I'm starting a service that offers websites that runs on a giant Wordpress multi-site. I have a cloud based vps with nginx-php5-php-fpm-mysql. Storage with Amazon S3, distribution with MaxCDN. WP Total cache takes care of this for WP. I do expect to be busy from the start as far as the number of sites created. My question is about mysql replication.

  1. Should I go ahead and create two more VPS's now, and have one as master and one as slave from the get go? Or, is this something that can be done when it's time to scale? I worry about the size of the db and incomplete backups.

  2. With, currently no service launched and 0 signups, should I even be worrying about this? What # of sites created would justify scaling wordpress?

I want to start this off the right way and not have to deal with expanding down the road.

Thoughts? Nick

  • I went to a WordPress talk this summer and there was a guy from MaxCDN there, who basically said. You shouldn't worry about having your site scale at the beginning. But you should know how to do it. So if you know how to scale your service, you should be fine. But if you have no idea, create a test install and try it there. Dec 28, 2011 at 22:54
  • Yeah I definitely know how to do it, but planning logistically at first. Your answer was the one I was looking for. Thanks a lot Weston!
    – Nick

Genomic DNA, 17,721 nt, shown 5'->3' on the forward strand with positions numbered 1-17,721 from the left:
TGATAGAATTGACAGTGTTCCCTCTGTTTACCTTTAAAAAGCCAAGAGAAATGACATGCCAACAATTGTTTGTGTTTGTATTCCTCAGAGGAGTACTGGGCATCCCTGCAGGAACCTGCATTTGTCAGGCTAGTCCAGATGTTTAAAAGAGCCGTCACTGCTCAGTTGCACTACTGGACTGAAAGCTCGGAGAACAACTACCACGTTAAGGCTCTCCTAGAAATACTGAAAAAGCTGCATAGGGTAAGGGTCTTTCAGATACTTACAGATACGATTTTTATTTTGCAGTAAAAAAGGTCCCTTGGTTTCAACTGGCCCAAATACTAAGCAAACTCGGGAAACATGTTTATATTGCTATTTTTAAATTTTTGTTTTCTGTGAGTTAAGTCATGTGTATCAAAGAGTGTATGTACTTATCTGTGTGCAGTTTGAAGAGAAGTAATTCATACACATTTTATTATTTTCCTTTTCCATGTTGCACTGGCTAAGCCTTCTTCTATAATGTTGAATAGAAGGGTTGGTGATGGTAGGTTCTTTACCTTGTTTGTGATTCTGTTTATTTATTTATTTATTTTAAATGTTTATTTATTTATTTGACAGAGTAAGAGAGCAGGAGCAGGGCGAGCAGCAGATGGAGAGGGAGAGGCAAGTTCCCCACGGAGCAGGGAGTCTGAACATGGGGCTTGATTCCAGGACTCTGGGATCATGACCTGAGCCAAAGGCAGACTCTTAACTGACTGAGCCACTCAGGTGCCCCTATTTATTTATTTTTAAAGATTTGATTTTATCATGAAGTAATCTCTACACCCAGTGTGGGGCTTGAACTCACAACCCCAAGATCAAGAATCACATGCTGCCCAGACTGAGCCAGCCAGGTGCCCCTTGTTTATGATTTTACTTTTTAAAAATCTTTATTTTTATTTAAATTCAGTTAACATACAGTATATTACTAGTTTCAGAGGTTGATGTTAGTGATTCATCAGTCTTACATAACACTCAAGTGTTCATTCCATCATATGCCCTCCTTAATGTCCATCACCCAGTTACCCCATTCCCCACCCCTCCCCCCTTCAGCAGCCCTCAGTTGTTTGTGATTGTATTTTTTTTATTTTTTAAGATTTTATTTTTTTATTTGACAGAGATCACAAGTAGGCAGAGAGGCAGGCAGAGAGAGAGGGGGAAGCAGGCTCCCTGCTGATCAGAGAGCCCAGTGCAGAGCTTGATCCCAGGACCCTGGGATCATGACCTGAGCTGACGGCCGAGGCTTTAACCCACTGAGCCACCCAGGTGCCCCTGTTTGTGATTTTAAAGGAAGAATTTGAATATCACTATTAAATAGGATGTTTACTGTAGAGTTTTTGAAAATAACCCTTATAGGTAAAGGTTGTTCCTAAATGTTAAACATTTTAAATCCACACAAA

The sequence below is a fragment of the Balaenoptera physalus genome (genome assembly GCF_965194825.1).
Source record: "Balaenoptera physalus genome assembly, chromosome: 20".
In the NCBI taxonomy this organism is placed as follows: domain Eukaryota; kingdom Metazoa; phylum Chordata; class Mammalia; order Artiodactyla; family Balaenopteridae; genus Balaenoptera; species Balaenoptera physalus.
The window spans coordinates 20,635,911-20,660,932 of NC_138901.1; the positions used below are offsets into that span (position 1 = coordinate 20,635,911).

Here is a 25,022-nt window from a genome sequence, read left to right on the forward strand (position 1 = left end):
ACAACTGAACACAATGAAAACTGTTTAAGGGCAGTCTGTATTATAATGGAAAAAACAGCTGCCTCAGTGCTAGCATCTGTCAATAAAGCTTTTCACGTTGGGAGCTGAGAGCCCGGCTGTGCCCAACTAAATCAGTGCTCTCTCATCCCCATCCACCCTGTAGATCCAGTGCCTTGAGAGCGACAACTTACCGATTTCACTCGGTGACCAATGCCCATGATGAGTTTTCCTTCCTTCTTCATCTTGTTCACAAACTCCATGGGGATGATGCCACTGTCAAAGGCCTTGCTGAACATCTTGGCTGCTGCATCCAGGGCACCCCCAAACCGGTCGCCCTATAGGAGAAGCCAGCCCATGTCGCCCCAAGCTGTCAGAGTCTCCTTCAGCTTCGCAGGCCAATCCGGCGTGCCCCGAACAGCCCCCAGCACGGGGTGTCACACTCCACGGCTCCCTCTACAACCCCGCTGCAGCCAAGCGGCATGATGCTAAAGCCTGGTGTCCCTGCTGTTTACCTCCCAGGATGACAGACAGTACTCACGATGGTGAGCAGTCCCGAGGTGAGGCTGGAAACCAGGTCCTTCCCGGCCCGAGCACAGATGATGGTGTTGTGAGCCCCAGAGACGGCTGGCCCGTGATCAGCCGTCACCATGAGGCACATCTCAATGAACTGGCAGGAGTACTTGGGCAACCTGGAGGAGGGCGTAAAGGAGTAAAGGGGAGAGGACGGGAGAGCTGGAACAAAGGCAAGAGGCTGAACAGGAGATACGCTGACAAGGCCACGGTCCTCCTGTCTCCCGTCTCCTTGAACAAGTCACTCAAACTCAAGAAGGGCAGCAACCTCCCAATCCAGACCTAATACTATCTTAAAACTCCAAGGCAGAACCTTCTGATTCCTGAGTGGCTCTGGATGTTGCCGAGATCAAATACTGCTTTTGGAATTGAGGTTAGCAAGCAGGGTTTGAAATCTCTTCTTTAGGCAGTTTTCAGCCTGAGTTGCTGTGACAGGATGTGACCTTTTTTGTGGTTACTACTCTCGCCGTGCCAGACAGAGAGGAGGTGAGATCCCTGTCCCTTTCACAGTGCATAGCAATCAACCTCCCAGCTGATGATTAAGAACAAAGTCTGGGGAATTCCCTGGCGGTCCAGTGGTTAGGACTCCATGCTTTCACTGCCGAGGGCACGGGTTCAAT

Dec 28, 2011 at 23:02

1 Answer 1


Have a look into how WordPress.com do it - they released all the software they use under open licensing, and it'll let you scale up in future as you need it - far as I know, DB replication is pretty easy to build in. If in doubt, email Matt (ma.tt) - the WP team are super-friendly and will point you in the right direction.

Alternatively, have a look at wpmudev.org - it isn't free, but it looks like you have a decent budget for what you're doing anyway - they have DB replication stuff for WP Multisite.

On the whole though, WordPress is pretty robust, especially with caching, so until you reach the top end of utilisation of your current box, I wouldn't bother.

EDIT: in hindsight, this doesn't fully answer your question. Keep a close eye on your load levels, that'll tell you when it's time to move up. The rest of this ^ is probably information you already know.

  • I didn't know I could email Matt! That's pretty sweet. Yeah I'm actually already signed up with wpmudev.org and am utilizing a few of their plugins. I think I'm about as prepared as I can be, so you guys' responses help. Thank you!
    – Nick
    Dec 28, 2011 at 23:03

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